While the mast crop will certainly help maintain deer during the late winter and early spring, carry-over deer, along with feral hogs, could eat it all and then it will be up to the native forage to keep the herds growing and healthy.
Hunters need to be keeping an eye out for over browsing on the landscape.
The 2016 turkey season opens the last weekend in March.
Turkeys respond well to habitat management work, so if you enjoy turkey hunting, time should be spent on the landscape making it turkey friendly.
According to Jimmy Stafford, retired LDWF turkey biologist, clover is one of the top foods in the spring for turkeys. I’ve watched turkeys feeding in a green patch that was planted with clover and wheat, and a flock of turkeys will work it over.
Hens need green material in the spring for egg production, and clover is one of the best forages for them because it is high in nutritional value.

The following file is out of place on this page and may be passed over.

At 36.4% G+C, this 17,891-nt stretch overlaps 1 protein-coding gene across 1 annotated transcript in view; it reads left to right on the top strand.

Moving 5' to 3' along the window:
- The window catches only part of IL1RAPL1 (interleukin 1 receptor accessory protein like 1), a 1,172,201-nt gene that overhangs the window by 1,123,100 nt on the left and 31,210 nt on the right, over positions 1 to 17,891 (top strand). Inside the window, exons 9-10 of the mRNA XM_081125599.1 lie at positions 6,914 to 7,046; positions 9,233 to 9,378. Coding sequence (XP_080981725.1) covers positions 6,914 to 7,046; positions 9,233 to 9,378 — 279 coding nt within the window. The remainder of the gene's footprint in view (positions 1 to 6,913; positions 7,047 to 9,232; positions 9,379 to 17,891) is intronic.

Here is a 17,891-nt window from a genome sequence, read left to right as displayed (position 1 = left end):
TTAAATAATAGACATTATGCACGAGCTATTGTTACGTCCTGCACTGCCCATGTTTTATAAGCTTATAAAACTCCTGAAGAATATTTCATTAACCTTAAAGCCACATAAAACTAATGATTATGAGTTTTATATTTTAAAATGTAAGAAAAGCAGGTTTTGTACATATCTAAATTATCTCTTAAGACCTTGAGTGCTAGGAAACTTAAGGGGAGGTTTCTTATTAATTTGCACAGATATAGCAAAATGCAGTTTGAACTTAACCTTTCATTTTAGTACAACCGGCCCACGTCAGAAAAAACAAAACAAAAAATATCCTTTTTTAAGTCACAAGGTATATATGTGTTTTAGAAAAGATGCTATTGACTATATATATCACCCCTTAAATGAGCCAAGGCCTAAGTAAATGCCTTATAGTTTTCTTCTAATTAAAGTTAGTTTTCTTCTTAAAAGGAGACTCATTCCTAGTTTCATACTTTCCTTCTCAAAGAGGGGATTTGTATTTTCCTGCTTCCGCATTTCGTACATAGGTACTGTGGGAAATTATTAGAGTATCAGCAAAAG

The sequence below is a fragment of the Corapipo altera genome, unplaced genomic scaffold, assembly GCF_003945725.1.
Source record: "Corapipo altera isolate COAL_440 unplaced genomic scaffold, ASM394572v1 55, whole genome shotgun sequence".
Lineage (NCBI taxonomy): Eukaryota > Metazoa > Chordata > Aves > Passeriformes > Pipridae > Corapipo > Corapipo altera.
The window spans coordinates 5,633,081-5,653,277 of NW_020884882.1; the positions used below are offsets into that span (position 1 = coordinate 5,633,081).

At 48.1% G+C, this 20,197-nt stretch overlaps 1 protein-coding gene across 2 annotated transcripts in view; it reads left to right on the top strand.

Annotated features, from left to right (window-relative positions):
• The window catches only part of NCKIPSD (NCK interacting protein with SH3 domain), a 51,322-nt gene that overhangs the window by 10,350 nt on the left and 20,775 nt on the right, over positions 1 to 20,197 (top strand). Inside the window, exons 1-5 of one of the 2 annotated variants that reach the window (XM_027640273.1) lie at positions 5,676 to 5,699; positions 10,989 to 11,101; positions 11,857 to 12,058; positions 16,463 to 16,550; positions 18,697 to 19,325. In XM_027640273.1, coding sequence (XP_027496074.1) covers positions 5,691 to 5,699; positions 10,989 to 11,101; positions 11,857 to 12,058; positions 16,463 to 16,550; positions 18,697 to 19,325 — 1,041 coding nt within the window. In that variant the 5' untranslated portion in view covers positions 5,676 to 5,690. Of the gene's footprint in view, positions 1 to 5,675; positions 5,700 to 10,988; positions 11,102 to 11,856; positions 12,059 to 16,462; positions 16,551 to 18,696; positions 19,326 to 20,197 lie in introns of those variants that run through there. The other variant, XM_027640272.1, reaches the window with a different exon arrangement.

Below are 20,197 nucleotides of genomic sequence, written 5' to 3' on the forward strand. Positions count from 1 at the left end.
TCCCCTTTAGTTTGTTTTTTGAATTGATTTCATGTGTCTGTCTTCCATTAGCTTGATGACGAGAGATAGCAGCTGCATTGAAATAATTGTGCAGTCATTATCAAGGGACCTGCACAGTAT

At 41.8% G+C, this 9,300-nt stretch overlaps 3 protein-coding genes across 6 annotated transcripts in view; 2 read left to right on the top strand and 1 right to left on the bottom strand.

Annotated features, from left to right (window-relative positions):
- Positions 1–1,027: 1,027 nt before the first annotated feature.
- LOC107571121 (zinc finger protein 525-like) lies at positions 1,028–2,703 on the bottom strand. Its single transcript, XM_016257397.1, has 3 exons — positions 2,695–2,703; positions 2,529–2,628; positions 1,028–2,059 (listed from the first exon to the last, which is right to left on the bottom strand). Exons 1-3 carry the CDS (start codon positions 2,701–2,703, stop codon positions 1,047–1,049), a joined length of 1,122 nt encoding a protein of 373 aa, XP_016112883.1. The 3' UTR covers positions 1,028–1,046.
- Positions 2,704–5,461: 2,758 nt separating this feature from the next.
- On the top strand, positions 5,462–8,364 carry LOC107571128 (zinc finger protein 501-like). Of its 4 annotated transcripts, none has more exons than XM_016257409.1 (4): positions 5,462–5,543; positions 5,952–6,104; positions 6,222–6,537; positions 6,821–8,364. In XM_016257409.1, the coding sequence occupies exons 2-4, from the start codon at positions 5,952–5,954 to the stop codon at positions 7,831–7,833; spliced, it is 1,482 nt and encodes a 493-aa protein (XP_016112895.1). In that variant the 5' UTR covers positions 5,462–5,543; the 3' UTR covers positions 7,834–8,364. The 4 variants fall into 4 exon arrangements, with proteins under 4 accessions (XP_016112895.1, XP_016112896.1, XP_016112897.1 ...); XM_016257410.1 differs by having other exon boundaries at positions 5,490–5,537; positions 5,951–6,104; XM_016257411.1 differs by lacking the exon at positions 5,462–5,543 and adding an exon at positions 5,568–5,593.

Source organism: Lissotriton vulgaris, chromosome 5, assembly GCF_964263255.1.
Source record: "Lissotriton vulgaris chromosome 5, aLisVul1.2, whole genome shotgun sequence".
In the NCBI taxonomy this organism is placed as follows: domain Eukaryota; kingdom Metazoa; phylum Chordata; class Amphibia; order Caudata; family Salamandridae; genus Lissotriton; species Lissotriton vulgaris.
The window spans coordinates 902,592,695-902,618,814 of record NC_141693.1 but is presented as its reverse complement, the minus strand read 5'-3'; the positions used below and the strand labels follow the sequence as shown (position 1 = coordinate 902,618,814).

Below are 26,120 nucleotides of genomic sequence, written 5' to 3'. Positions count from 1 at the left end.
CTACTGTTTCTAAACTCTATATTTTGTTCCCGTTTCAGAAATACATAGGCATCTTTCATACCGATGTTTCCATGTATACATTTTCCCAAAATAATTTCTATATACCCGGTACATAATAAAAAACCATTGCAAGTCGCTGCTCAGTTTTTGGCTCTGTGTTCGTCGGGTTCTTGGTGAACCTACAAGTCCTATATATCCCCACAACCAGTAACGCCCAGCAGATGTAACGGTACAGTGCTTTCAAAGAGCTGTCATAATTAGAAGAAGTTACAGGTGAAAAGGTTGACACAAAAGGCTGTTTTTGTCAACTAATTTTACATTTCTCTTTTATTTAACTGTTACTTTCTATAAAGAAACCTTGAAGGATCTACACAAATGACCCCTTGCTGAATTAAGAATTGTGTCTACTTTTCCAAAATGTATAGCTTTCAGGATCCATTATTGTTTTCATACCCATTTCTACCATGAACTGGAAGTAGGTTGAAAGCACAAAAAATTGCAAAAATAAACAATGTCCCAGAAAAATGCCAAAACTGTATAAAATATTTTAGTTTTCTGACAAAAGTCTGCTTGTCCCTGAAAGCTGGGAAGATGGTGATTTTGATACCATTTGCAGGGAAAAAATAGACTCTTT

Working on the landscape prior to the turkey season should help attract hens that generally have moved from the woods to the fields in preparation for the nesting season.
Clipping and light disking feeding areas for the hens, and when you attract the hens the gobblers will generally show up.
I did some of this the last week of January, and the turkeys were on it the next day.
Letting winter grass seed out in the spring will also help keep birds around. Thinning timber, prescribed burning and other forestry practices are other good habitat enhancements.
Turkeys will frequent stands where late burning has occurred. And such burns enhance new plant growth, which attracts the turkeys.
In fact, habitat work is much better than just dumping corn out on the ground. While feeding or baiting with corn is legal during the turkey season — as long as you do not hunt within 200 yards of the corn — it does not do much for the birds in the long run.
Unfortunately feeding has become the norm for many during the season. This offensive feeding, done to attract turkeys to one’s property, frequently results in adjacent landowners participating in defensive feeding — feeding to attract the turkeys away from the other property to their property. It becomes a vicious cycle.
Some turkey hunters have advocated banning feeding during the turkey season, which would probably be a good scenario for both hunter and fowl.
A new administration